American cherry wood

Like all fruit trees, cherry belongs to the rose family. American Colonists used the cherry tree for its fruit, medicinal properties and home furnishings. They mixed cherry juice with rum to create Cherry Bounce, a bitter but highly favored cordial. The bark was used in the production of drugs to treat bronchitis, and cherry stalks were used to make tonics.

Where it Grows
Throughout Midwestern and Eastern U.S. Main commercial areas: Pennsylvania, Virginia, West Virginia and New York. Average tree height is 60 to 80 feet. Cherry trees can live to the extreme ages of 150 to 200 years.

Main Uses
Fine furniture and cabinet making, mouldings and millwork, kitchen cabinets, paneling, flooring, doors, boat interiors, musical instruments, turnings and carvings.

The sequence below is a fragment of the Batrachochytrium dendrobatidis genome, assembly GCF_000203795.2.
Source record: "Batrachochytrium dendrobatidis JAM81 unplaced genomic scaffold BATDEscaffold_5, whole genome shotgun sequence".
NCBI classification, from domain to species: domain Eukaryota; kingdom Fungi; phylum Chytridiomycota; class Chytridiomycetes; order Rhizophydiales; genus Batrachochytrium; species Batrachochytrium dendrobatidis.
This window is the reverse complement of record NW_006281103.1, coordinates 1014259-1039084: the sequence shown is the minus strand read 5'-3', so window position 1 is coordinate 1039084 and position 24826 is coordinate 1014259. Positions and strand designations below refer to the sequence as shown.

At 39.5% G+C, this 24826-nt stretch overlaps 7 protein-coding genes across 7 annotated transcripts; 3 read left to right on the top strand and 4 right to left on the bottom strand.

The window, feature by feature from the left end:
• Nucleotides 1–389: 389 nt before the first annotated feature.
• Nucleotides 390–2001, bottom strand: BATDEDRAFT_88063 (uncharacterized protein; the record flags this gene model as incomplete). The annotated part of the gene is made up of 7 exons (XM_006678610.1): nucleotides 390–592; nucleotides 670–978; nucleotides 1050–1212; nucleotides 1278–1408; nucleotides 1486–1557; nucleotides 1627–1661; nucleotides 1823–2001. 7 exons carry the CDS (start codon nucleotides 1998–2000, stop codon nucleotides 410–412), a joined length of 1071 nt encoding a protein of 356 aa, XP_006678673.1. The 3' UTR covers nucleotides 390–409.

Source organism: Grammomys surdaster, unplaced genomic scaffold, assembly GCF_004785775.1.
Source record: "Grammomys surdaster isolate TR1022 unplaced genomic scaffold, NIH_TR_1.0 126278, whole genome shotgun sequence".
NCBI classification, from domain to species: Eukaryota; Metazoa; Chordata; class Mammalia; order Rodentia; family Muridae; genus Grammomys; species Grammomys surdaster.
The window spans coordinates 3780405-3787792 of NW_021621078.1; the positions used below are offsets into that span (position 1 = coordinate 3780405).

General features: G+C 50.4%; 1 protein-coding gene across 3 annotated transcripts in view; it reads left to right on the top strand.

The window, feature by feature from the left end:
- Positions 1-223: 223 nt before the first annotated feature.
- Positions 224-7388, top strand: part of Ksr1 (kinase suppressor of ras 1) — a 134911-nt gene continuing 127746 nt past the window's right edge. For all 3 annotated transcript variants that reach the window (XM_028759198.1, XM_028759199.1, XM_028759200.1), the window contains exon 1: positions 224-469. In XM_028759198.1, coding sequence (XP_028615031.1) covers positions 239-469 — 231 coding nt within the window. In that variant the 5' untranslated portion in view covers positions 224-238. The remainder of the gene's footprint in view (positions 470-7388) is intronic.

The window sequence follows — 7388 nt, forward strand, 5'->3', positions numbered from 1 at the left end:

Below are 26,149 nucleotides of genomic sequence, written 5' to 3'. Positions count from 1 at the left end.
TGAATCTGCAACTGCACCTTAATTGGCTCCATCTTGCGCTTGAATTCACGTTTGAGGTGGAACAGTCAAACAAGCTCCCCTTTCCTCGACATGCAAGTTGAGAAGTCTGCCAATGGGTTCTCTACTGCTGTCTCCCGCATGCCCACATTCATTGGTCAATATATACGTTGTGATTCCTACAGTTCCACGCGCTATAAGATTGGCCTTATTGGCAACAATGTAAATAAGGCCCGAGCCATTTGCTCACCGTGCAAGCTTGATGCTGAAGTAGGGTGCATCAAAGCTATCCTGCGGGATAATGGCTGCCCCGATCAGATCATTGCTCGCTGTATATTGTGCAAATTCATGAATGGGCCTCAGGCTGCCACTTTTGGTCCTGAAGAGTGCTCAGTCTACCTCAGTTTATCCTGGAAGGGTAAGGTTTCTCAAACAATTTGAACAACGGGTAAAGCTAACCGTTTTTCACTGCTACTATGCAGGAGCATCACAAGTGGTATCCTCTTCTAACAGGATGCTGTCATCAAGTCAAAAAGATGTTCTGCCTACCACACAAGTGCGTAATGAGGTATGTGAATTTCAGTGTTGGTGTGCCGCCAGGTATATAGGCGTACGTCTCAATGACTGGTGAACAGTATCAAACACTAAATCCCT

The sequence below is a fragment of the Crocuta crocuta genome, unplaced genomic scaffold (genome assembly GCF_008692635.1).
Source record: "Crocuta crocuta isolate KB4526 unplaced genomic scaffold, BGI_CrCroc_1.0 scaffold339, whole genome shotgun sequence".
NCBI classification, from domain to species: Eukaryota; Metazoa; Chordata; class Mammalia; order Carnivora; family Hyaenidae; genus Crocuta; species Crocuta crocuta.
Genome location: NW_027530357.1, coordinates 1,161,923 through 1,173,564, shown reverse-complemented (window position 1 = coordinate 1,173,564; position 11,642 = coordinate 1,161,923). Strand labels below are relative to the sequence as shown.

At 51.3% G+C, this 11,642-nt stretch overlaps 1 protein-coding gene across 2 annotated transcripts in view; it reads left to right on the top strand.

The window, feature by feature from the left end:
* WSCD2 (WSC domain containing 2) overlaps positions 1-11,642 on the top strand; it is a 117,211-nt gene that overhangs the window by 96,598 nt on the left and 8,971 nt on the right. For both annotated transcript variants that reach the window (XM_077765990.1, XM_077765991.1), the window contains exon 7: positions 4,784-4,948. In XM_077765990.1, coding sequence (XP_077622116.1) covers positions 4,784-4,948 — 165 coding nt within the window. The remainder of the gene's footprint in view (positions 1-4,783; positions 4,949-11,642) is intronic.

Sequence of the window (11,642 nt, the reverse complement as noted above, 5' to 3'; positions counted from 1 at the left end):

General Description
The heartwood of cherry varies from rich red to reddish brown and will darken with age and on exposure to light. In contrast, the sapwood is creamy white. The wood has a fine uniform, straight grain, satiny, smooth texture, and may naturally contain brown pith flecks and small gum pockets.

Working Properties
Cherry is easy to machine, nails and glues well and when sanded and stained, it produces an excellent smooth finish. It dries fairly quickly with moderately high shrinkage, but is dimensionally stable after kiln-drying.

Physical Properties
The wood is of medium density with good bending properties, it has low stiffness and medium strength and shock resistance.